Skateboarding continues to be subversive despite mainstream competitions such as the Olympics, researchers say

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Credit: Pixabay/CC0 Public Domain

Skateboarding continues to be unkempt, subversive and tacitly political despite inclusion in mainstream competitions like the Olympics, experts have said.

The “discordance” between skateboarding’s ethos and capitalism raises questions about its continued incorporation into , a new study says.

The also shows how in times of disaster, such as the coronavirus epidemic, skateboarding allows opportunities for play and supports people’s physical and mental health.

Academics observed skateboarders and spoke to those in the community. They found an “arrythmia” which meant skateboarding’s unkempt iconoclast status has largely been preserved despite the fact the sport is part of lucrative business models, institutionalized regimes, and attempts to “contain” it within skateparks.

Dr. Paul O’Connor, from the University of Exeter, who carried out the research with Dr. Brian Glenney, from Norwich University in Vermont said: “Even though it is now an Olympic sport and attracts multimillion dollar endorsements, skateboarding is still subversive and that’s what makes it so exciting.”

“Skateboarding is discordant with other rhythms and interacts when disruption and disaster occurs. It is a type of disaster leisure. Disruption is an intrinsic element of how people practice, and later understand skateboarding. We also find that there is something revolutionary in skateboarding, a latent political orientation that is tacit. It becomes evocative in bodily action, in bursts of energy exacted in urban space.”

The study, published in the journal Sport, Ethics and Philosophy, says this arrhythmic beat is caused by the way skaters move through cities prepared for interruption by pedestrians, vehicles and security guards.

The study is based on prior research on how following earthquakes in New Zealand, skateboarding thrived. New spots were created by ruptured roads, and access became possible to locations previously un-skateable as the parts of the city were closed and were directed towards more urgent concerns than skateboarders.

The approach fits with a growing dialogue on leisure in catastrophic and polluted times. The Coronavirus pandemic adversely impacted many sports, but skaters also took advantage of reduced pedestrian and security activity. The authors highlight that skateboarding is adaptive to disaster.

Dr. O’Connor said, “The early months of the pandemic coincided with a dearth in skateboarding equipment as many China made products could not be delivered to skate shops and retailers through the world. This became even more acute as the lockdown proceeded and individuals sought skateboards with increasing passion and interest.

“While skateboarding was always destined to be topical in 2020 with its debut as a sport in the Olympics, remarkably the canceling of the games was a further unpredicted boon to skateboarding as a sport and industry. The sport boomed in popularity during the pandemic just as slowness and slow sports with meditative and sensory qualities began to rise in popularity.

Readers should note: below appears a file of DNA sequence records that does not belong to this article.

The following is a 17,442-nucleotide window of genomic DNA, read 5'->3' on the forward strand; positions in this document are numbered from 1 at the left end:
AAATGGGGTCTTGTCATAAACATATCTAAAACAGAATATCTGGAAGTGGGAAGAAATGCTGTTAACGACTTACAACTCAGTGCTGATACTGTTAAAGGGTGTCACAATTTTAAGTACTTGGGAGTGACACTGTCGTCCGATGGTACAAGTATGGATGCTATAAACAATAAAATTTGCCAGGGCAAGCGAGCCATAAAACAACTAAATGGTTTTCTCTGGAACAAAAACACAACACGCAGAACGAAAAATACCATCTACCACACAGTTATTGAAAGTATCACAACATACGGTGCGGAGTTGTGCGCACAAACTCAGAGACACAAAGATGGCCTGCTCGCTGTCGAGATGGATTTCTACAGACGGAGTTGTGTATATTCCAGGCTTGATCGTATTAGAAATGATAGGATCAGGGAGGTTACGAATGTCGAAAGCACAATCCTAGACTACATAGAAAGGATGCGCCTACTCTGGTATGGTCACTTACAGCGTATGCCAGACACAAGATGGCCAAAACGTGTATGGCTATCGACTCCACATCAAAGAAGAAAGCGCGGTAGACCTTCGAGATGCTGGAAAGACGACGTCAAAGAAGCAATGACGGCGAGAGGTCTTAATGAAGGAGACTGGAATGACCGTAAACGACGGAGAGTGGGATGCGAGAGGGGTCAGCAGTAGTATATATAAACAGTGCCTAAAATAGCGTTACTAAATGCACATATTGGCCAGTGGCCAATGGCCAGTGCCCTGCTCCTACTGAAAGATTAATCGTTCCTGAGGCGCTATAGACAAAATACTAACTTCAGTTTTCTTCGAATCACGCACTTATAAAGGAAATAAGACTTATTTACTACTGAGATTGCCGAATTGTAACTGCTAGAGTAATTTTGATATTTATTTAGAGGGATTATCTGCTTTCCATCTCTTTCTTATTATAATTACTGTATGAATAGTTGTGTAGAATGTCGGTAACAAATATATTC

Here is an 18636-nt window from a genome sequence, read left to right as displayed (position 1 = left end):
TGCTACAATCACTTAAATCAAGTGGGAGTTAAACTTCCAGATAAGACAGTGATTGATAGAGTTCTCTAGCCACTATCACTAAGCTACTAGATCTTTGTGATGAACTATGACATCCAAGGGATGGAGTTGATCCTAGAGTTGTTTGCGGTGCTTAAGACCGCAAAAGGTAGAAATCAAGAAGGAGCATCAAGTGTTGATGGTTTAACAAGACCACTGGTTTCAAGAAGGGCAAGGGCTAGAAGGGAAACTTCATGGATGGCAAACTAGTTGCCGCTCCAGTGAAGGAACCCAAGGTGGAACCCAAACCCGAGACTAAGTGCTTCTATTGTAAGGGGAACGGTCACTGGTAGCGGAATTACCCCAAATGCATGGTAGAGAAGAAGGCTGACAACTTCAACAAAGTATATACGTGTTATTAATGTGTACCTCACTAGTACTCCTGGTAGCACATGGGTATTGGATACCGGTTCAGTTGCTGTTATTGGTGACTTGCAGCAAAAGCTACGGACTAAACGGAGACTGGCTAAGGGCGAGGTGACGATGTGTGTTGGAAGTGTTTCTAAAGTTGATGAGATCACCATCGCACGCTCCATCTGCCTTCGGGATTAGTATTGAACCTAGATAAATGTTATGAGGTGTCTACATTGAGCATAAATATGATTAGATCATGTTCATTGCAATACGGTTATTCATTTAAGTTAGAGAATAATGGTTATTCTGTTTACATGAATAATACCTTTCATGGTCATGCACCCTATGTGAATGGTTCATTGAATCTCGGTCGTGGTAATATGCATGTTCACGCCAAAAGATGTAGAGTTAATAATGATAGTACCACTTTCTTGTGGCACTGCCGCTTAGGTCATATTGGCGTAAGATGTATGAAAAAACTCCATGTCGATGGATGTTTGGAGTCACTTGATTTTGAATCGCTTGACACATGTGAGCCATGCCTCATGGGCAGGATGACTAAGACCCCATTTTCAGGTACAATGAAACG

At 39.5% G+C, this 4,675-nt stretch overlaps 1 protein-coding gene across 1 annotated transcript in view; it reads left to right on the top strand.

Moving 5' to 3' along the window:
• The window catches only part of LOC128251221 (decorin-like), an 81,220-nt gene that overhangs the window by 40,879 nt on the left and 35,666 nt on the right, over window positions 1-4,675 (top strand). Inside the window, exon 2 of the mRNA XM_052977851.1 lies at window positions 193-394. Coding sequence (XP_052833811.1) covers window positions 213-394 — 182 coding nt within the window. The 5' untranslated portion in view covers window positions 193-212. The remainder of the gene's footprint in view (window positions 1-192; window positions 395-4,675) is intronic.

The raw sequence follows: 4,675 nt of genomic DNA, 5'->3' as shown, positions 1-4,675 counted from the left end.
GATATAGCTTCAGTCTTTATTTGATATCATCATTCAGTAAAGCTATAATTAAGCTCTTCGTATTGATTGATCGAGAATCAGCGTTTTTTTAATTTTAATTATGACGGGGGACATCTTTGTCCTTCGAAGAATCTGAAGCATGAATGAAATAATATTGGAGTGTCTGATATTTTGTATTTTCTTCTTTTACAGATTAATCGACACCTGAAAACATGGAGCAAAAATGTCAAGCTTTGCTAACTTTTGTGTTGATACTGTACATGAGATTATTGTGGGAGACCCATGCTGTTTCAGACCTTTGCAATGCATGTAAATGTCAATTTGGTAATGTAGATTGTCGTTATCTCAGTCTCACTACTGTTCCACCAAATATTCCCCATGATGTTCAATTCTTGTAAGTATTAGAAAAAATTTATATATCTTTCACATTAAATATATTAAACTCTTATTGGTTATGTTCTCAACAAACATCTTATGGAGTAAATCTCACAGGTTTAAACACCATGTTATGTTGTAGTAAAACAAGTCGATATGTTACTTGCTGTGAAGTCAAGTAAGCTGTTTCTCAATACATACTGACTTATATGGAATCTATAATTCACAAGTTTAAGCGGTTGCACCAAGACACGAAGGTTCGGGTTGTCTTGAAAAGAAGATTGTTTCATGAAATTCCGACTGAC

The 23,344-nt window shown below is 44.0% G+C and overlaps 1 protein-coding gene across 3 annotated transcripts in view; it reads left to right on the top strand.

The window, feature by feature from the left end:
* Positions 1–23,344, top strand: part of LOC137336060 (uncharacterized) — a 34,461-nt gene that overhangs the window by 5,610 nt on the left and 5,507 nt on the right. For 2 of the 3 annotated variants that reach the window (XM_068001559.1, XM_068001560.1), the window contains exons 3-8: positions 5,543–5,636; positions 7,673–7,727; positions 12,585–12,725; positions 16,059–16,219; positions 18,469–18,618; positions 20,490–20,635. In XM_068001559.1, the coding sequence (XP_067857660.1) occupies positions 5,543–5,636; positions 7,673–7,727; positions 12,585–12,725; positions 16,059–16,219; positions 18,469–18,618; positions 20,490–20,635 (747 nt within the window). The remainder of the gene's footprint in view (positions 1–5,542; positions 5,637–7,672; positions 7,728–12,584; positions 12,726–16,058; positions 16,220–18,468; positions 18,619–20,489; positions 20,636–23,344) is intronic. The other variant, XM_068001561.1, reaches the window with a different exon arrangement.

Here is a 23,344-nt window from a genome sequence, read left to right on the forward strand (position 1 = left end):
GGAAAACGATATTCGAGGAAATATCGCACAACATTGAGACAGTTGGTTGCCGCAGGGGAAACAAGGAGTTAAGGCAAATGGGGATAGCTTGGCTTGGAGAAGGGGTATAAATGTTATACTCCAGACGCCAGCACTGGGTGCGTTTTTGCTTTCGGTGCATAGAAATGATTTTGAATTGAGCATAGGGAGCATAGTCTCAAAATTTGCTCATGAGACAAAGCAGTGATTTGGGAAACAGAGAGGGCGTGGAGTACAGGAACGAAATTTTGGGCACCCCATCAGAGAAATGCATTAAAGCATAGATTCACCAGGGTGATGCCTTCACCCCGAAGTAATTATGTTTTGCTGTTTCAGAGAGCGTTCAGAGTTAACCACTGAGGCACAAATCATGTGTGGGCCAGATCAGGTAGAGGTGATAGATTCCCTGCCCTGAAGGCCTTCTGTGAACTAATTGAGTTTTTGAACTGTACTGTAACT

“Skateboarding, seldom framed as slow or quiet, thrived in the slow times and quiet places quarried by the pandemic. Many people picked up a skateboard for the first time recognizing the potential it held for play and exercise in small and informal spaces. Yet, efforts to limit and control skateboarders persisted with many public skateparks locked or made unusable with skatestoppers and dumped sand.”

More information:
Brian Glenney et al, Skateboarding as Discordant: A Rhythmanalysis of Disaster Leisure, Sport, Ethics and Philosophy (2022). DOI: 10.1080/17511321.2022.2139858

Citation:
Skateboarding continues to be subversive despite mainstream competitions such as the Olympics, researchers say (2022, November 29)

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Astrophysicists hunt for second-closest supermassive black hole

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The ultra-faint Milky Way companion galaxy Leo I appears as a faint patch to the right of the bright star, Regulus. Credit: Scott Anttila Anttler

Two astrophysicists at the Harvard-Smithsonian Center for Astrophysics have suggested a way to observe what could be the second-closest supermassive black hole to Earth: a behemoth 3 million times the mass of the Sun, hosted by the dwarf galaxy Leo I.

The , labeled Leo I*, was first proposed by an independent team of astronomers in late 2021. The team noticed picking up speed as they approached the center of the galaxy—evidence for a black hole—but directly imaging emission from the black hole was not possible.

Now, CfA astrophysicists Fabio Pacucci and Avi Loeb suggest a new way to verify the supermassive black hole’s existence; their work is described in a study published today in the Astrophysical Journal Letters.

“Black holes are very elusive objects, and sometimes they enjoy playing hide-and-seek with us,” says Fabio Pacucci, lead author of the ApJ Letters study. “Rays of light cannot escape their event horizons, but the environment around them can be extremely bright—if enough material falls into their gravitational well. But if a black hole is not accreting , instead, it emits no light and becomes impossible to find with our telescopes.”

This is the challenge with Leo I—a dwarf galaxy so devoid of gas available to accrete that it is often described as a “fossil.” So, shall we relinquish any hope of observing it? Perhaps not, the astronomers say.